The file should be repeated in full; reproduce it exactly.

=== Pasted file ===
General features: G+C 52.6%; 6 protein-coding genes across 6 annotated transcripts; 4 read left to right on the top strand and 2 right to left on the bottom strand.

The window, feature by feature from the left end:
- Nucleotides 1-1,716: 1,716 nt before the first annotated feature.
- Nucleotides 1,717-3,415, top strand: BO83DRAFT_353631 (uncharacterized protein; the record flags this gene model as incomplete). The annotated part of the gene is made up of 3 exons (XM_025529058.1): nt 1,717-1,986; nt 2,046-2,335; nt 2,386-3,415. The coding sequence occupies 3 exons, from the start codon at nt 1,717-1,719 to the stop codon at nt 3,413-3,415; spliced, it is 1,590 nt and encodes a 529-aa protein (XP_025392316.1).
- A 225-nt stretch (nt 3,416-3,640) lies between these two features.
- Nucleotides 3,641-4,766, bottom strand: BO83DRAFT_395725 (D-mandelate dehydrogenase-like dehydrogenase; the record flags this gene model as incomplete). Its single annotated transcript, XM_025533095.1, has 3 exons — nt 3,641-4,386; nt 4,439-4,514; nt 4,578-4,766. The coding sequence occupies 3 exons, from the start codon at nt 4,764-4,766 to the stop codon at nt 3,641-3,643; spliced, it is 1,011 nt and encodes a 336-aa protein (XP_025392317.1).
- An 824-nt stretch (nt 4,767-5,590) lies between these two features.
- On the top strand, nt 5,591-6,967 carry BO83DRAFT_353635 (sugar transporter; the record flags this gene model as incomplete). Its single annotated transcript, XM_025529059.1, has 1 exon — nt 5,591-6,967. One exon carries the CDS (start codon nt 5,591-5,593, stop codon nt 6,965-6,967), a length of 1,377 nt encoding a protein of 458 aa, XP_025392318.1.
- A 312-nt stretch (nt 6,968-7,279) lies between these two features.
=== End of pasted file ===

General features: G+C 52.6%; 6 protein-coding genes across 6 annotated transcripts; 4 read left to right on the top strand and 2 right to left on the bottom strand.

The window, feature by feature from the left end:
- Nucleotides 1-1,716: 1,716 nt before the first annotated feature.
- Nucleotides 1,717-3,415, top strand: BO83DRAFT_353631 (uncharacterized protein; the record flags this gene model as incomplete). The annotated part of the gene is made up of 3 exons (XM_025529058.1): nt 1,717-1,986; nt 2,046-2,335; nt 2,386-3,415. The coding sequence occupies 3 exons, from the start codon at nt 1,717-1,719 to the stop codon at nt 3,413-3,415; spliced, it is 1,590 nt and encodes a 529-aa protein (XP_025392316.1).
- A 225-nt stretch (nt 3,416-3,640) lies between these two features.
- Nucleotides 3,641-4,766, bottom strand: BO83DRAFT_395725 (D-mandelate dehydrogenase-like dehydrogenase; the record flags this gene model as incomplete). Its single annotated transcript, XM_025533095.1, has 3 exons — nt 3,641-4,386; nt 4,439-4,514; nt 4,578-4,766. The coding sequence occupies 3 exons, from the start codon at nt 4,764-4,766 to the stop codon at nt 3,641-3,643; spliced, it is 1,011 nt and encodes a 336-aa protein (XP_025392317.1).
- An 824-nt stretch (nt 4,767-5,590) lies between these two features.
- On the top strand, nt 5,591-6,967 carry BO83DRAFT_353635 (sugar transporter; the record flags this gene model as incomplete). Its single annotated transcript, XM_025529059.1, has 1 exon — nt 5,591-6,967. One exon carries the CDS (start codon nt 5,591-5,593, stop codon nt 6,965-6,967), a length of 1,377 nt encoding a protein of 458 aa, XP_025392318.1.
- A 312-nt stretch (nt 6,968-7,279) lies between these two features.